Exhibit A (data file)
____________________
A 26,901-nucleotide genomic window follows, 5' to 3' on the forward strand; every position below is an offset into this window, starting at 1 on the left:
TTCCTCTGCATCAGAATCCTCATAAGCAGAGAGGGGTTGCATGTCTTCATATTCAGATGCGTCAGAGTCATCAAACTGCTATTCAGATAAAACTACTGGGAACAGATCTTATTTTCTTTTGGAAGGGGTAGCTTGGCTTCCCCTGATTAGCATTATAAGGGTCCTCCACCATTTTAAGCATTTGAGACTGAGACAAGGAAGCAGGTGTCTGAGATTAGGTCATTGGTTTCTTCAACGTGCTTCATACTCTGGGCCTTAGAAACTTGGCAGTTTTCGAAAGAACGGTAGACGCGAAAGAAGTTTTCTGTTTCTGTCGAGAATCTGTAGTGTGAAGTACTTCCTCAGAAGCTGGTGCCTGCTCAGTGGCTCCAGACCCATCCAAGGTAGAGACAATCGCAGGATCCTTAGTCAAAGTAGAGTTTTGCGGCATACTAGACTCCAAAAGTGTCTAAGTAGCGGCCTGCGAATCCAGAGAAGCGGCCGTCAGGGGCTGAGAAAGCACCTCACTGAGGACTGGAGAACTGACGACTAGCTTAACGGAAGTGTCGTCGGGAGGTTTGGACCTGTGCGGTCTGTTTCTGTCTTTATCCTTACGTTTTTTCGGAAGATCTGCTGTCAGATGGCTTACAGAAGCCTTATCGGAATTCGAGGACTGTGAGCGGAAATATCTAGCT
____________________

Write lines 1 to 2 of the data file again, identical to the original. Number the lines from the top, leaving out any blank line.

A 26,901-nucleotide genomic window follows, 5' to 3' on the forward strand; every position below is an offset into this window, starting at 1 on the left:
TTCCTCTGCATCAGAATCCTCATAAGCAGAGAGGGGTTGCATGTCTTCATATTCAGATGCGTCAGAGTCATCAAACTGCTATTCAGATAAAACTACTGGGAACAGATCTTATTTTCTTTTGGAAGGGGTAGCTTGGCTTCCCCTGATTAGCATTATAAGGGTCCTCCACCATTTTAAGCATTTGAGACTGAGACAAGGAAGCAGGTGTCTGAGATTAGGTCATTGGTTTCTTCAACGTGCTTCATACTCTGGGCCTTAGAAACTTGGCAGTTTTCGAAAGAACGGTAGACGCGAAAGAAGTTTTCTGTTTCTGTCGAGAATCTGTAGTGTGAAGTACTTCCTCAGAAGCTGGTGCCTGCTCAGTGGCTCCAGACCCATCCAAGGTAGAGACAATCGCAGGATCCTTAGTCAAAGTAGAGTTTTGCGGCATACTAGACTCCAAAAGTGTCTAAGTAGCGGCCTGCGAATCCAGAGAAGCGGCCGTCAGGGGCTGAGAAAGCACCTCACTGAGGACTGGAGAACTGACGACTAGCTTAACGGAAGTGTCGTCGGGAGGTTTGGACCTGTGCGGTCTGTTTCTGTCTTTATCCTTACGTTTTTTCGGAAGATCTGCTGTCAGATGGCTTACAGAAGCCTTATCGGAATTCGAGGACTGTGAGCGGAAATATCTAGCT